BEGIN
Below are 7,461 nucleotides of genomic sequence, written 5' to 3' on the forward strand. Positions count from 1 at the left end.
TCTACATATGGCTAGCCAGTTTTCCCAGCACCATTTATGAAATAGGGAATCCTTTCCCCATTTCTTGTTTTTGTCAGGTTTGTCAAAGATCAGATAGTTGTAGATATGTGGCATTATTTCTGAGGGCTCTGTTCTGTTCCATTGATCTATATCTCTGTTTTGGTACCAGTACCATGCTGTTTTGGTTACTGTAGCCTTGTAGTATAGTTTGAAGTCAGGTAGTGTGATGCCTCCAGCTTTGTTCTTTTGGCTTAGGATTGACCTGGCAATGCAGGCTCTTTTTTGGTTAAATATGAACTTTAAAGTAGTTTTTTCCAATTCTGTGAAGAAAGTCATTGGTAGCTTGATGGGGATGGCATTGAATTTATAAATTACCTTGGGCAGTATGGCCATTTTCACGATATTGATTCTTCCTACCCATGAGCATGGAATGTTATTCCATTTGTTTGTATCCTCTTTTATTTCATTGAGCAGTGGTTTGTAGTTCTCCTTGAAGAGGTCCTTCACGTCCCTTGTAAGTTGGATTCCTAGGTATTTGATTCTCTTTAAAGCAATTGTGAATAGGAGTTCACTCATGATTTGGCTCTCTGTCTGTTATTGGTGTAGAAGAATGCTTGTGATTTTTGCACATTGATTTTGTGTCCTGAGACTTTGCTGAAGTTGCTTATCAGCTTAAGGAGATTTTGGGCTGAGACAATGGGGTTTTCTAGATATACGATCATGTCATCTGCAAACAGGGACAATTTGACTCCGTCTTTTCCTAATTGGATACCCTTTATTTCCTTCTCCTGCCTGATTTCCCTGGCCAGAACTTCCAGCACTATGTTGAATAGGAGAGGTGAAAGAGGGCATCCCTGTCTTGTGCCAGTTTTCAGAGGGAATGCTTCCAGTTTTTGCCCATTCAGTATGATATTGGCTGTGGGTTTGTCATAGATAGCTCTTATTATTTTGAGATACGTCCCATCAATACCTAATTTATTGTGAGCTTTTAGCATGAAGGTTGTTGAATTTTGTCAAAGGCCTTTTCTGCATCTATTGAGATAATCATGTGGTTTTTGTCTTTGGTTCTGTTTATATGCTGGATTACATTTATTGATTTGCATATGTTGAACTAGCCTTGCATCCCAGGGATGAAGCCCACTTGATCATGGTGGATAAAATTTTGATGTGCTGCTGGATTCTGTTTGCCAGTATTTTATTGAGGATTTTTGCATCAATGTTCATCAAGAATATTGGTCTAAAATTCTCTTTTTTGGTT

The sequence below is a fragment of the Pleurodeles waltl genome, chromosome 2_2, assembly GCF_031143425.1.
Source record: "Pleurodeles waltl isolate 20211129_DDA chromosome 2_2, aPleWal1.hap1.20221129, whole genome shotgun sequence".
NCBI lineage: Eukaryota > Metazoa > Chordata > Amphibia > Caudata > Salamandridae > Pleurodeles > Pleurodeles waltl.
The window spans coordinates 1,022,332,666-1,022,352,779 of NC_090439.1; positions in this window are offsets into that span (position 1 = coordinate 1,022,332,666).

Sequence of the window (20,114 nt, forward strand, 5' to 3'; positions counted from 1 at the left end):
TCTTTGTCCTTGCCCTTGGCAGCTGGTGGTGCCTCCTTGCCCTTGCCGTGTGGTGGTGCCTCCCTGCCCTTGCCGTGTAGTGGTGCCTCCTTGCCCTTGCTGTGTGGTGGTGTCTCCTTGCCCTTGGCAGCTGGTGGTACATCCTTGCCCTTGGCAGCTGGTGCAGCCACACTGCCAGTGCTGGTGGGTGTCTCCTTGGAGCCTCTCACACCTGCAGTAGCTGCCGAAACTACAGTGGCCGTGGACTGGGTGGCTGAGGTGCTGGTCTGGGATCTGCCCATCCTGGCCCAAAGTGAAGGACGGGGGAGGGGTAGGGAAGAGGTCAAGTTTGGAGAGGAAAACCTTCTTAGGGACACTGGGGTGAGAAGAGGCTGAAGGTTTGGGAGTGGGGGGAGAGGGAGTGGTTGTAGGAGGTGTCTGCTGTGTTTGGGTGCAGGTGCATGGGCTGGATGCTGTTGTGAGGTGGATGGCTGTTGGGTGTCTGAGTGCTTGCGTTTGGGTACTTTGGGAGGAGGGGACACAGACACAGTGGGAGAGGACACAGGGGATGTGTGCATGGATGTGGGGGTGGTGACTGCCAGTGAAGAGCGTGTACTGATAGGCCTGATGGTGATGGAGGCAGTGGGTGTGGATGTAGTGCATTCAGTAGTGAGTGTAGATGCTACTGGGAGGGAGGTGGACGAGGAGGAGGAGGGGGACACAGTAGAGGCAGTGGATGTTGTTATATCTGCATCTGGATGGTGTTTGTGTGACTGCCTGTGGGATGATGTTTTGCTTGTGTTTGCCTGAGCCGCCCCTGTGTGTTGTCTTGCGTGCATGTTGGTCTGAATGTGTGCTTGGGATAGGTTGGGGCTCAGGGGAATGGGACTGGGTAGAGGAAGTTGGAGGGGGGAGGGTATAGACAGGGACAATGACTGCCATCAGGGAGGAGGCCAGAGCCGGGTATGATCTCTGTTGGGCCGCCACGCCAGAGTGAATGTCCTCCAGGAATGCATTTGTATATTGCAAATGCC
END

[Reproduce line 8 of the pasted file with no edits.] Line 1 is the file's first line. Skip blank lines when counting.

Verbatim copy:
TCTTTGTCCTTGCCCTTGGCAGCTGGTGGTGCCTCCTTGCCCTTGCCGTGTGGTGGTGCCTCCCTGCCCTTGCCGTGTAGTGGTGCCTCCTTGCCCTTGCTGTGTGGTGGTGTCTCCTTGCCCTTGGCAGCTGGTGGTACATCCTTGCCCTTGGCAGCTGGTGCAGCCACACTGCCAGTGCTGGTGGGTGTCTCCTTGGAGCCTCTCACACCTGCAGTAGCTGCCGAAACTACAGTGGCCGTGGACTGGGTGGCTGAGGTGCTGGTCTGGGATCTGCCCATCCTGGCCCAAAGTGAAGGACGGGGGAGGGGTAGGGAAGAGGTCAAGTTTGGAGAGGAAAACCTTCTTAGGGACACTGGGGTGAGAAGAGGCTGAAGGTTTGGGAGTGGGGGGAGAGGGAGTGGTTGTAGGAGGTGTCTGCTGTGTTTGGGTGCAGGTGCATGGGCTGGATGCTGTTGTGAGGTGGATGGCTGTTGGGTGTCTGAGTGCTTGCGTTTGGGTACTTTGGGAGGAGGGGACACAGACACAGTGGGAGAGGACACAGGGGATGTGTGCATGGATGTGGGGGTGGTGACTGCCAGTGAAGAGCGTGTACTGATAGGCCTGATGGTGATGGAGGCAGTGGGTGTGGATGTAGTGCATTCAGTAGTGAGTGTAGATGCTACTGGGAGGGAGGTGGACGAGGAGGAGGAGGGGGACACAGTAGAGGCAGTGGATGTTGTTATATCTGCATCTGGATGGTGTTTGTGTGACTGCCTGTGGGATGATGTTTTGCTTGTGTTTGCCTGAGCCGCCCCTGTGTGTTGTCTTGCGTGCATGTTGGTCTGAATGTGTGCTTGGGATAGGTTGGGGCTCAGGGGAATGGGACTGGGTAGAGGAAGTTGGAGGGGGGAGGGTATAGACAGGGACAATGACTGCCATCAGGGAGGAGGCCAGAGCCGGGTATGATCTCTGTTGGGCCGCCACGCCAGAGTGAATGTCCTCCAGGAATGCATTTGTATATTGCAAATGCC